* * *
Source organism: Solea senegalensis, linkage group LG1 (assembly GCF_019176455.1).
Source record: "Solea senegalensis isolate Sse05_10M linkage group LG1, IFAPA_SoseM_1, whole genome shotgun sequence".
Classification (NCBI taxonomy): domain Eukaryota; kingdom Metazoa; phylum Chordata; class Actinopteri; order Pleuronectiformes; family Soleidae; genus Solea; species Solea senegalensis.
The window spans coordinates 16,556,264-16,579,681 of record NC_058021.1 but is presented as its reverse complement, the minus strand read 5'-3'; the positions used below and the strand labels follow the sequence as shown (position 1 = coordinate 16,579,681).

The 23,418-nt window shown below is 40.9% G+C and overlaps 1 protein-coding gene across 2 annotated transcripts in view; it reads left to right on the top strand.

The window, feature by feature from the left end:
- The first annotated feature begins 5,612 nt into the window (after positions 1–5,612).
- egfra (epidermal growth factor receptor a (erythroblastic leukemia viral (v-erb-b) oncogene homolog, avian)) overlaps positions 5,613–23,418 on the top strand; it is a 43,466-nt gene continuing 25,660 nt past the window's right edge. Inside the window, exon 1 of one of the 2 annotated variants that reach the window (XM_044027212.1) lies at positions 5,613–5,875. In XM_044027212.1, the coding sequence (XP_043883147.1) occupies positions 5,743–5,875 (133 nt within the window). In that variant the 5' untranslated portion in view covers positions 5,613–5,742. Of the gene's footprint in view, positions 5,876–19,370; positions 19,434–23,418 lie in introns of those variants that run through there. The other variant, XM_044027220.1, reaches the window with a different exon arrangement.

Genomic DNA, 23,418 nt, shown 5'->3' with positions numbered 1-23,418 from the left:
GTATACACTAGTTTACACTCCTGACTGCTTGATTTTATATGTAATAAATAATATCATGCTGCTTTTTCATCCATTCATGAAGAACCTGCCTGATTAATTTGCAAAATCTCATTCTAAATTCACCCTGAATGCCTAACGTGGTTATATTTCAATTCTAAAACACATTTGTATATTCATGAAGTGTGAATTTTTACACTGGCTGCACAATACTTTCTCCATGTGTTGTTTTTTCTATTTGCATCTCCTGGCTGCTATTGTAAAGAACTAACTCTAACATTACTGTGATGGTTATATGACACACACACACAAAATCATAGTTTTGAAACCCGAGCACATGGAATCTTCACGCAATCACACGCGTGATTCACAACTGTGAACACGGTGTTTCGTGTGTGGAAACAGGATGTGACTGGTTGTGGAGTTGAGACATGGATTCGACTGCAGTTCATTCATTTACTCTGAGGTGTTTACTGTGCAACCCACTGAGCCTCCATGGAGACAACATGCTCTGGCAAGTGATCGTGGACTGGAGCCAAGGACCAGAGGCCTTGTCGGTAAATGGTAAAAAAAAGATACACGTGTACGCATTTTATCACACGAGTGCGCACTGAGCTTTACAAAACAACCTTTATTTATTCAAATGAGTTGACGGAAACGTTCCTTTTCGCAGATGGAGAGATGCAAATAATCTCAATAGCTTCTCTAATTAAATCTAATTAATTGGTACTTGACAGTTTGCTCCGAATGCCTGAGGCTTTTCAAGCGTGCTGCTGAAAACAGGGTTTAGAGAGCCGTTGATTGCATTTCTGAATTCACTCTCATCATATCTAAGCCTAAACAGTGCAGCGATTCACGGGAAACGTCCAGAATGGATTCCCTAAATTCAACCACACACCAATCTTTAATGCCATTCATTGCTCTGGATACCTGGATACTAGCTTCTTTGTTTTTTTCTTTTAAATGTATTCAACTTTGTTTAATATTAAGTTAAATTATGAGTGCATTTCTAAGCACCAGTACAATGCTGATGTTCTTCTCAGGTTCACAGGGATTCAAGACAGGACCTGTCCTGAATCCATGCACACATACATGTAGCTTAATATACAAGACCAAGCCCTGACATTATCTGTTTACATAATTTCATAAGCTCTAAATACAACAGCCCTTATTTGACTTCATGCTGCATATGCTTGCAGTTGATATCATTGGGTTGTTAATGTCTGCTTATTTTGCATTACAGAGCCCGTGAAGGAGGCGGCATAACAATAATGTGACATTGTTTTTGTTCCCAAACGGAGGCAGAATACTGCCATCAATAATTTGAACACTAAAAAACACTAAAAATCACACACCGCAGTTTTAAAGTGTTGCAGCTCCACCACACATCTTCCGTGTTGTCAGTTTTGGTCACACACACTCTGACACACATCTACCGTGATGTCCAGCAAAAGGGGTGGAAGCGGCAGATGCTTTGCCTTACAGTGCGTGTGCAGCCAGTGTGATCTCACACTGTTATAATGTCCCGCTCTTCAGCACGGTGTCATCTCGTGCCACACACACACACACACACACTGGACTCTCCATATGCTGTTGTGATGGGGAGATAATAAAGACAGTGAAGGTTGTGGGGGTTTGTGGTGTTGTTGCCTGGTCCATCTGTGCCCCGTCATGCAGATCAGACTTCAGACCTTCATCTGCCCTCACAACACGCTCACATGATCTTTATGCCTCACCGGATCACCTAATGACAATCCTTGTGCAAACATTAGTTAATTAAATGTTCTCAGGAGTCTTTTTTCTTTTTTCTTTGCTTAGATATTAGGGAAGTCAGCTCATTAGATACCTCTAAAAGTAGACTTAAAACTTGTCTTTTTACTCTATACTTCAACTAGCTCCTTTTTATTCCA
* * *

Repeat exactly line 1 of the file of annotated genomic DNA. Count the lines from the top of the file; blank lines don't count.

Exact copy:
Source organism: Solea senegalensis, linkage group LG1 (assembly GCF_019176455.1).